To many, it would be unsurprising that surf-rock quintet Beach Party have dropped a new album so…
To many, it would be unsurprising that surf-rock quintet Beach Party have dropped a new album so soon after the release of 2013’s For Now We Are Young. Stickily titled Ribs or Death, the album is the collective sum of their musical hyperactivity, a fortnight spent in a beach house near Kalk Bay, some fireworks and a few too many beers. There had been a flurry of new material scattered generously amongst Beach Party’s live performances, but now devotees have been gifted 8 new tracks on their Bandcamp page in trendy name-your-price packaging.
However, for all their endearingly merry-making qualities, there are instances on this album, too plentiful to discount, where it seems Beach Party have rested far too heavily and too long on their sandy-duned laurels. Whilst love and youth are major and familiar themes, all the questions they’re asking end up closed and cold. After a few listens, light and effervescent, it’s difficult to think of Ribs or Death as anything more than music festival fodder (see: ‘Swim Together’) for a boozed-out crowd. Nothing ever really happens; sometimes it’s too hard to keep up with them, and most times it’s hard to be bothered with where they’re going.
When Beach Party first rocketed onto the scene in 2011 with their self-titled EP, they were the breath of fresh air in the increasingly stale state of affairs. A group of talented instrumentalists; cool kids with long hair and vintage shirts completely owning their fantastic live performances and vibrant stage presence. Anyone having attended a Beach Party gig can attest to the fact that their subtle appeal is in the energy they transmit in the music-making process. The delivery is soulful, every moment is gratifying and it’s impossibly easy to get swept in the youthful thrill of it all. Consequently, they’ve swanned their way through various openings for international acts (Dune Rats, The Subways and Fun Lovin’ Criminals) and attracted a loyal fanbase in the process that eagerly anticipated this record.
Ribs or Death opens up intriguingly with ‘Run’, a track that’s preceded by a grandiose Spanish styled guitar-pattering intro. Jangly, lame-wristed guitar strums march along as lead singer, David Gabriel Thorpe, throws his voice heavenward. It’s a bustling effort and it’s difficult to imagine that Andrew Esterhuizen’s mastering wasn’t tweaked to emulate the frantic zeal that is found aplenty in their live deliveries. It’s a motif that runs throughout the album; they’re having fun making this music and they don’t care who knows it. Yet, dangerously, at a point it begins to feel like an inside-joke that’s run too long, and self-indulgent and aimless guitar solo’s begin to creep in. They’ve got all the ego we expect from a surf-rock outfit and a healthy disregard for context and expectations. But nothing here is done to invite a listener into a memory or to share an emotion in the way that those reverb-drenched guitars should.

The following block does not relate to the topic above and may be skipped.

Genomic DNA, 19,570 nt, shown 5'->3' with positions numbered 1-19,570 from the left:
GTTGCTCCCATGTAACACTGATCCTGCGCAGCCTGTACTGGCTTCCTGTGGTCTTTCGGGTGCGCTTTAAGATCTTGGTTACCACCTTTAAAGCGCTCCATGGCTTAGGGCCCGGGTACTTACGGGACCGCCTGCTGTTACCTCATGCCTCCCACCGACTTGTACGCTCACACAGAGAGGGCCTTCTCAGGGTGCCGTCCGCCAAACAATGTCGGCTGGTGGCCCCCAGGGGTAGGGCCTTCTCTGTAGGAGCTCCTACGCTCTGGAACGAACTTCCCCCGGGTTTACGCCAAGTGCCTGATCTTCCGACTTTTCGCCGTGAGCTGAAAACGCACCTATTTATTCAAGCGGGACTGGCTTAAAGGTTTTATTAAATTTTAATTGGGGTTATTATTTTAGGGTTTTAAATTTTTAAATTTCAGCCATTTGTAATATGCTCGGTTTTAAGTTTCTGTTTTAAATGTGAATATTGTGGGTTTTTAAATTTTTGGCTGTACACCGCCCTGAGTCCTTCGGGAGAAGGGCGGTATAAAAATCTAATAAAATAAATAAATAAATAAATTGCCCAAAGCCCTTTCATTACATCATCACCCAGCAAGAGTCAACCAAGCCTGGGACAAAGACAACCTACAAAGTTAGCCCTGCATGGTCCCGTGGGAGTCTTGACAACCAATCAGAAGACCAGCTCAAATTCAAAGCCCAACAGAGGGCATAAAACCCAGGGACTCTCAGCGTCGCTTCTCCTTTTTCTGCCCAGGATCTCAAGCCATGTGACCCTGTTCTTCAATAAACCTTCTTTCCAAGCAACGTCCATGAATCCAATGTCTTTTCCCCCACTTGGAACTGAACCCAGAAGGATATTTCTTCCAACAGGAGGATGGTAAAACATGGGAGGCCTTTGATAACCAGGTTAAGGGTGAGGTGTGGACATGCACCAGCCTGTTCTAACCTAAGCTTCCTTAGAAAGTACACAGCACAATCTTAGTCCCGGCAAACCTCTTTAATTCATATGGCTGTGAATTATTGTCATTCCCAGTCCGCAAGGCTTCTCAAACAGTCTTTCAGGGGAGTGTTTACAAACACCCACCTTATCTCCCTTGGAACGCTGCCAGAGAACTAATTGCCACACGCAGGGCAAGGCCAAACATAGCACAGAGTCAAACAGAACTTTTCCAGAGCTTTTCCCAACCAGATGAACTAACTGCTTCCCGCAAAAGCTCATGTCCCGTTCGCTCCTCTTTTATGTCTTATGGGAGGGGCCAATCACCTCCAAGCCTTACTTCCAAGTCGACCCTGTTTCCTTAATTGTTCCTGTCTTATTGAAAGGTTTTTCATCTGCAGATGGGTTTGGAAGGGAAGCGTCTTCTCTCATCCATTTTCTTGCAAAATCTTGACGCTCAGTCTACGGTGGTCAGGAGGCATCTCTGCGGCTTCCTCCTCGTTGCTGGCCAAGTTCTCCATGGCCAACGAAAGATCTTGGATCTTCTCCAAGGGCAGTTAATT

Immediately problematic is that the complacent assuredness that seeps between the cracks of the album. The easy and cool success of ‘Water’ is a feat that is not so easily repeated, yet not for lack of trying. Beachside love songs like ‘Swim Together’ and ‘Gonna Make U Mine’ are both immediately recognisable to fans and can come off a little plastic, but hold simple and pure messages. A disparate and danceable Afro-inspired guitar rhythm accompanies both tunes, yet they fail to distinguish themselves from previous efforts within the Beach Party discography.
‘I Want To‘ the album’s lead single is the first hint at a different direction the band may be looking to take. The tones are subdued, almost like they’re moving through custard, but compelling all the same. Thorpe’s reedy voice colours in the greasy character he portrays in this song. As he warbles “you’ll only end up feeling like a whore,” mid-track, the conversational tone belies the song’s leering nature; one half endearing and another half off-putting. It’s almost a shame that they then so steadfastly returned to roads more firmly treaded for the bulk of the record.
Far too late down the meandering path that is Ribs or Death, comes ‘Would you Say’, its saving grace. The track is stripped of Beach Boys impersonations and breakneck guitars alike. For a moment, Danielle Hitchcock’s smoky contralto is allowed the freedom that has done such wonderful favours for duel-vocalist bands like The Dirty Projectors. Blunt witticisms are strung together with a thin guitar melody to deliver the album’s only instance of transcendence. Their sunny philosophy is not infallible, but it’s all the more real for it. It’s a sound that was mastered by the likes of Little Joy: that sad, sweet, slow-burning that seems to perfectly capture a moment or a lifetime of uncertainty. “We’ll find something to doubt,” croons Hitchcock in an unflappable display of honesty and durability.
Perhaps that this in itself could define Ribs or Death: a series of instances recorded on a beach holiday that have been twined together. Yes, bravado could have been their folly here. But life will go on for them, they will make new music under various names and compound genres, and the names of the songs on Ribs Or Death may slip our minds and be forgotten. Nonetheless it’s equally likely that its songs will end up on an nervously-made mix-tape or playing in a beat-up car during a hook-up in the beach parking lot, and the songs will remind those people of being carefree and of being young. And really, who are we to say that that’s not what Beach Party set out to do all along?